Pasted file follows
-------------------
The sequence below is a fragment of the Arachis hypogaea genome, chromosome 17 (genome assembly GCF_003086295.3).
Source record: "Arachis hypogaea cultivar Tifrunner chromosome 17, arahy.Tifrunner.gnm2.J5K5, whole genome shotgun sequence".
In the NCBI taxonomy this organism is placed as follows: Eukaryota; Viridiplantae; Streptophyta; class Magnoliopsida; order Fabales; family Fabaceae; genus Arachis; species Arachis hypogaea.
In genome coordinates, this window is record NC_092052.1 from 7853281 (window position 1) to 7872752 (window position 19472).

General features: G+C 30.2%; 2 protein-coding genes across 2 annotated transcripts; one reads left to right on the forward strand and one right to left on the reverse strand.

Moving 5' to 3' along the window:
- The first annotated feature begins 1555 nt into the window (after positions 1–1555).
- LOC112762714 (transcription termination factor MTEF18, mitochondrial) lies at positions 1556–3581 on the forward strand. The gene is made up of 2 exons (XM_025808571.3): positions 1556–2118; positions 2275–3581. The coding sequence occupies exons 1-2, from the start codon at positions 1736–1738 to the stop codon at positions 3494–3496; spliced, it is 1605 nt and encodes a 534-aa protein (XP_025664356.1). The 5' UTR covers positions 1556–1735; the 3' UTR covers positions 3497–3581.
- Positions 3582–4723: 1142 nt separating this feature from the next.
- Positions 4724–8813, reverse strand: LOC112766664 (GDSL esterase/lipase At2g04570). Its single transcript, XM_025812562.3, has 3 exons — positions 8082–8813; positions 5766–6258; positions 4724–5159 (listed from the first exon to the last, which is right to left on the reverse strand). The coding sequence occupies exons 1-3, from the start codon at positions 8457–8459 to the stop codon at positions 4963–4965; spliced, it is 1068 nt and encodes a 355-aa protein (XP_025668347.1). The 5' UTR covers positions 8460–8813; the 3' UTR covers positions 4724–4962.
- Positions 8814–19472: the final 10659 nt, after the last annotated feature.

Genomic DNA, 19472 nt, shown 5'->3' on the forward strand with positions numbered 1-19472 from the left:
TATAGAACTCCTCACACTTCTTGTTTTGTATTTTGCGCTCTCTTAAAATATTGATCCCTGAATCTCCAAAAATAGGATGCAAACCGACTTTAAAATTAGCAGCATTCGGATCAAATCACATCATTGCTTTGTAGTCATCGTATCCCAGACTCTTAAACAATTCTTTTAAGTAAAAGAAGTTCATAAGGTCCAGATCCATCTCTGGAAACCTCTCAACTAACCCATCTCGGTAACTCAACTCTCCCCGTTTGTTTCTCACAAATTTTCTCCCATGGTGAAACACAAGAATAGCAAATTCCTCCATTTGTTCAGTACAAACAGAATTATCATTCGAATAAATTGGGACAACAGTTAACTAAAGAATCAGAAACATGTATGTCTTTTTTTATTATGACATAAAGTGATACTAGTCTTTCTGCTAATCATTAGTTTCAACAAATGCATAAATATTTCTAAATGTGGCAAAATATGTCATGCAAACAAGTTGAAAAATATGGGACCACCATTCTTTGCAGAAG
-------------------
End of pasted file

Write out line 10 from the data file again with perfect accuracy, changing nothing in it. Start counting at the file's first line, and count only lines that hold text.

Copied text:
- Positions 4724–8813, reverse strand: LOC112766664 (GDSL esterase/lipase At2g04570). Its single transcript, XM_025812562.3, has 3 exons — positions 8082–8813; positions 5766–6258; positions 4724–5159 (listed from the first exon to the last, which is right to left on the reverse strand). The coding sequence occupies exons 1-3, from the start codon at positions 8457–8459 to the stop codon at positions 4963–4965; spliced, it is 1068 nt and encodes a 355-aa protein (XP_025668347.1). The 5' UTR covers positions 8460–8813; the 3' UTR covers positions 4724–4962.